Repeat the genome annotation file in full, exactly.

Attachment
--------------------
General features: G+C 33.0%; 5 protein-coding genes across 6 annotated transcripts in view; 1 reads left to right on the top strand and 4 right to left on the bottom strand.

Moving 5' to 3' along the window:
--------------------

General features: G+C 33.0%; 5 protein-coding genes across 6 annotated transcripts in view; 1 reads left to right on the top strand and 4 right to left on the bottom strand.

Moving 5' to 3' along the window: